The Court also addressed the status of an employee's Sec. 1981 claim regarding an employer's refusal to promote the employee. "[W]hether a promotion claim is actionable under Sec. 1981 depends upon whether the nature of the change in position was such that it involved the opportunity to enter into a new contract with the employer. If so, then the employer's refusal to enter the new contract is actionable under Sec. 1981." Id. at 185, 109 S.Ct. at 2377. Directing the lower court to give a "fair and natural reading" to the language of Sec. 1981, the Supreme Court noted that "[o]nly where the promotion rises to the level of an opportunity for a new and distinct relation between the employee and the employer is such a claim actionable under Sec. 1981." Id. The Court cited Hishon v. King & Spalding, 467 U.S. 69, 104 S.Ct. 2229, 81 L.Ed.2d 59 (1984) (concerning the promotion of a lawyer from associate to partner in a law firm), as an example of such a "new and distinct relation." Id. 491 U.S. at 185-86, 109 S.Ct. at 2377.


In Sitgraves v. Allied-Signal, Inc., 953 F.2d 570 (9th Cir.1992), the Ninth Circuit developed its first substantial elaboration of promotion claims under Patterson. We observed that Patterson "strongly suggests that, in addition to an increase in pay and duties, an actionable promotion claim must involve a meaningful, qualitative change in the contractual relationship." Id. at 573. Among the salient changes are "the addition of supervisory duties; a change in the manner in which the contractual relationship can be terminated; a change in the method of compensation and acquisition of potential liability for firm obligations." Id.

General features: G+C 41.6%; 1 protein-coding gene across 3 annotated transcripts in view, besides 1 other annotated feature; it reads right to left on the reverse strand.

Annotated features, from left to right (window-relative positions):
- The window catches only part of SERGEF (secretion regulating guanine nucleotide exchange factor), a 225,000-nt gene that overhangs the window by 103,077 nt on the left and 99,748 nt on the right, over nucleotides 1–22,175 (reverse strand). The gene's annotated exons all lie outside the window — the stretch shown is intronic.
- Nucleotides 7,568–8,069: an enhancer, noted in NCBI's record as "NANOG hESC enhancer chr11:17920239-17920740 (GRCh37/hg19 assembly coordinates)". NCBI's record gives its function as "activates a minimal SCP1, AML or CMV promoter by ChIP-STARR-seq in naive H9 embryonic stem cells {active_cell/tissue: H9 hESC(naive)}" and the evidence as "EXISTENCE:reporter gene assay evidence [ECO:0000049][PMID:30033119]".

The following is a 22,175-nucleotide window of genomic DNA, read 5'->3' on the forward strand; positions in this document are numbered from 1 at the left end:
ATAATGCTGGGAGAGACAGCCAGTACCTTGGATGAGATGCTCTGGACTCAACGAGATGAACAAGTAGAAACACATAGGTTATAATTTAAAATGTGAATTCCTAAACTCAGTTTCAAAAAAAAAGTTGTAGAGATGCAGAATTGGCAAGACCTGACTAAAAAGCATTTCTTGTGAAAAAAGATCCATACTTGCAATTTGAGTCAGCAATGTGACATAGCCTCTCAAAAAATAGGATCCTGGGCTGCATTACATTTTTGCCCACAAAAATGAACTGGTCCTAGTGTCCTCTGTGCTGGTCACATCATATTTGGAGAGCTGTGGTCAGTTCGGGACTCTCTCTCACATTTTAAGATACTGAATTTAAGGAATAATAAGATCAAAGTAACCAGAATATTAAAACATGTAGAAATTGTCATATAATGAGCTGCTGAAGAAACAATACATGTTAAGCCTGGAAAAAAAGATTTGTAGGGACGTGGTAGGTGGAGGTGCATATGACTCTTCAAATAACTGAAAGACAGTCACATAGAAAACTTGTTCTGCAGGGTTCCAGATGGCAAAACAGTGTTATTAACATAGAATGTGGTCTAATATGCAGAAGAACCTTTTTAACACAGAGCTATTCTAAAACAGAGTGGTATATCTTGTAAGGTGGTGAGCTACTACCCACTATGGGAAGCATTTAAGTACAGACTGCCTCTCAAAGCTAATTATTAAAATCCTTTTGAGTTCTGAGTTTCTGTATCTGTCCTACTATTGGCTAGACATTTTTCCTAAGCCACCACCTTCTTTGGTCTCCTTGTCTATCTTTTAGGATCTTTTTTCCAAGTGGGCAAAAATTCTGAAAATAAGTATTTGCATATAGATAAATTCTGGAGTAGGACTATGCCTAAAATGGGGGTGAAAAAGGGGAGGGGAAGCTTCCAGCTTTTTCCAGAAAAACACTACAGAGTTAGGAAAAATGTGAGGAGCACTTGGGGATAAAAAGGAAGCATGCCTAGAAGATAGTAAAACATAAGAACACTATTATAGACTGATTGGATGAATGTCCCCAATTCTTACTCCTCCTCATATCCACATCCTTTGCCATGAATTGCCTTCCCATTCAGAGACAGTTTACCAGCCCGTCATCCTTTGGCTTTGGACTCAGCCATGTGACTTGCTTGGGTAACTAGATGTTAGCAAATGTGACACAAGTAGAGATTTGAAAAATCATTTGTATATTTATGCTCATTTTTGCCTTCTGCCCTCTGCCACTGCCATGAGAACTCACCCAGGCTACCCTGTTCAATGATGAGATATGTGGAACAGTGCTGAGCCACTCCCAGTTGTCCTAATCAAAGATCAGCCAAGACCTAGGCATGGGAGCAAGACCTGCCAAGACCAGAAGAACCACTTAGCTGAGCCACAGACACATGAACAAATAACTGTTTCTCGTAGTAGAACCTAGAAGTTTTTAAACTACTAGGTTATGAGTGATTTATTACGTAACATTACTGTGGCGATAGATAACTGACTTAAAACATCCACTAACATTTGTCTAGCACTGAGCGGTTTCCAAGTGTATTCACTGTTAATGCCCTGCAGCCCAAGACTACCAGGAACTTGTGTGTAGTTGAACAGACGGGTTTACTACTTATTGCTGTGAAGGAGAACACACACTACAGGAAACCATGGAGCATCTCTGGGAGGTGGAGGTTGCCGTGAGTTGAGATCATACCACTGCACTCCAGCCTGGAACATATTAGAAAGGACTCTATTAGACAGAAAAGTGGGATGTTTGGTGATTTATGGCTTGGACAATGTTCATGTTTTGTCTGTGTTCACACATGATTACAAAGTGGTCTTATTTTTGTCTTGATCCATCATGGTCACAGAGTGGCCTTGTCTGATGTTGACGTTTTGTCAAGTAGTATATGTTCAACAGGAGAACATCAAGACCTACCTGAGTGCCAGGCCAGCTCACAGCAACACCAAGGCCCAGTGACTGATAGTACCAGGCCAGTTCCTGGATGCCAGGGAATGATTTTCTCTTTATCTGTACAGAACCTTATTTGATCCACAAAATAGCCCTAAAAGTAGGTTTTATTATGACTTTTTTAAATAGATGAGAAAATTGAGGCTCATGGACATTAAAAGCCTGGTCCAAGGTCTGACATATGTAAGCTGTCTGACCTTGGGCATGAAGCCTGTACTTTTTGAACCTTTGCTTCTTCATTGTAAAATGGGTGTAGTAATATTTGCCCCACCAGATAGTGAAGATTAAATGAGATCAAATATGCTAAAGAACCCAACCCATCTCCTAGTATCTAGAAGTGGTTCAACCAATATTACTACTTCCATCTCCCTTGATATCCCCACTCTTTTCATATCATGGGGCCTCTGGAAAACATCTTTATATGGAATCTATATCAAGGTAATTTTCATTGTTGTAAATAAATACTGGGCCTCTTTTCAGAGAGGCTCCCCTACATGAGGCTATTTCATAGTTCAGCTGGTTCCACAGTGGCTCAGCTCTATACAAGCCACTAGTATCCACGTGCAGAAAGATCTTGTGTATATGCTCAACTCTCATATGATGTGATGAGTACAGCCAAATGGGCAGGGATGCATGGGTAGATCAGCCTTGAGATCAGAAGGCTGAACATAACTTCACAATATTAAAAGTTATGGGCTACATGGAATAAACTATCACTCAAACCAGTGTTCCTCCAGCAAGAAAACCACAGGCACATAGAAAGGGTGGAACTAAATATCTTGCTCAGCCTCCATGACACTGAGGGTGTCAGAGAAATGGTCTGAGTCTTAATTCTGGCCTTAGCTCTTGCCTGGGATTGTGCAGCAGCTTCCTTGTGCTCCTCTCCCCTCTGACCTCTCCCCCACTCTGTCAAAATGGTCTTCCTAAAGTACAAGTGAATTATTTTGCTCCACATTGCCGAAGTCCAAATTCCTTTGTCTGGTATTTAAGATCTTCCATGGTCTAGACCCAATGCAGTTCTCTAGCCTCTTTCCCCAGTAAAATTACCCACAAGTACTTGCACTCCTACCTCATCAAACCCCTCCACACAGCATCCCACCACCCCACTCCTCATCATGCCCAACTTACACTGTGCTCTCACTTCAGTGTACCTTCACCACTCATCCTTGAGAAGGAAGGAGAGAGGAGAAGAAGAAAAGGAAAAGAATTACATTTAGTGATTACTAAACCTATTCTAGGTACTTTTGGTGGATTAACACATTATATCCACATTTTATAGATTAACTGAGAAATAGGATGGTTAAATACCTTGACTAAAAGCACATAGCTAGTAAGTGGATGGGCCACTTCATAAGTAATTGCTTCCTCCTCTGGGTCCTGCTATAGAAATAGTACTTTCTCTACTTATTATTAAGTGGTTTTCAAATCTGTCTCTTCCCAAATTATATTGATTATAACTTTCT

In this case, Gibbs claims that although he officially remained a Level 7 General Supervisor, the duties and functions of his job had actually deteriorated to that of a Level 6 Supervisor. On that basis, Gibbs argues that in applying for another Level 7 General Supervisor position in the Maintenance Department, he was actually applying for a promotion. Furthermore, Gibbs contends that the difference between a Level 6 Supervisor and a Level 7 General Supervisor constitutes a new and distinct relationship with GM.